“Coach Lander” will be on the sideline Saturday at 5:30 p.m. at the Meyer Center at SBU in Bolivar, where No. 1 Crane plays No. 2 Gainesville in the Citizens Memorial Healthcare Shootout.
tmp1454717227644.jpgtdunhamusatodayCrane senior Emma Lander (front, center) upheld her commitment to attend Evangel University to play volleyball and compete in track and field with a ceremony at Crane High School Friday, Feb. 5, 2016.
College football legend Tim Tebow is coming to Springfield to salute the best high school athletes in southwest Missouri.
Tebow will appear June 9 at the News-Leader’s SW Missouri Sports Awards, presented by American National Property and Casualty Company and Chevy Dealers of the Ozarks. The event celebrates the people behind the stories of the 2015-2016 year in high school sports. It’s the Springfield News-Leader’s way to thank the players, coaches and fans in our community who shared their stories with us throughout the year.
The News-Leader’s SW Missouri Sports Awards will honor the top performers from the thousands of athletes in 13 counties who play 19 different high school sports. The event will take place at the Springfield Expo Center at 635 E. St. Louis St.
Tebow is one of the most successful college quarterbacks in the history of the sport. At the University of Florida, Tebow won two NCAA championships (2006 and 2008) and became the first sophomore to win the Heisman Trophy (2007). In 55 college games, he threw for 9,286 yards and 88 touchdowns, while also rushing for 2,947 yards and 57 touchdowns.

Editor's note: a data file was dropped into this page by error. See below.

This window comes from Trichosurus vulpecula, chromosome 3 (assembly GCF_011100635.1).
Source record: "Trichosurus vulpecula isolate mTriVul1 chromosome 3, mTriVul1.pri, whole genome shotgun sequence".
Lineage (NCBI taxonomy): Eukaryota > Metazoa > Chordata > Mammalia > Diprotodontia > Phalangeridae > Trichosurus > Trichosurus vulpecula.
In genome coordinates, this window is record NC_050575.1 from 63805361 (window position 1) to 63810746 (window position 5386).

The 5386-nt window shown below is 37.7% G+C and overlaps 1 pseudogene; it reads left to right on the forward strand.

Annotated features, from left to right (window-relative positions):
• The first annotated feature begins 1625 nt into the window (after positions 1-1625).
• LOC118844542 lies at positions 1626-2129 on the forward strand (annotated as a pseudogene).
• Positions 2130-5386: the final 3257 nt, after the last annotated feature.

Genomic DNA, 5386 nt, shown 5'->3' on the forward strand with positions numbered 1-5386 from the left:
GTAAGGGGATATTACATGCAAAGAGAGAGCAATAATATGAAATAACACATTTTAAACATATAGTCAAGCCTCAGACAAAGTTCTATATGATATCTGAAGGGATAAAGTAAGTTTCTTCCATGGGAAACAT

As a professional, he was a first-round pick by the Denver Broncos in 2010 and helped lead the Broncos to their first playoff win in five seasons in 2011. He made his ESPN analyst debut in early 2014 and currently makes regular appearances on the SEC Network.
The event includes dinner, Tebow serving as special guest speaker, and the awards presentation. Athletes nominated for awards and those named to American Family Insurance All-USA Ozarks teams are invited to attend at no cost.
The athletes can attend for free thanks to contributions from title sponsors, including American National Property and Casualty Company and Chevy Dealers of the Ozarks.
“American National is proud to again be part of this great event,” said Scott Campbell, executive vice president. “We support our local prep athletes, coaches and families and look forward to celebrating their dedication and success.”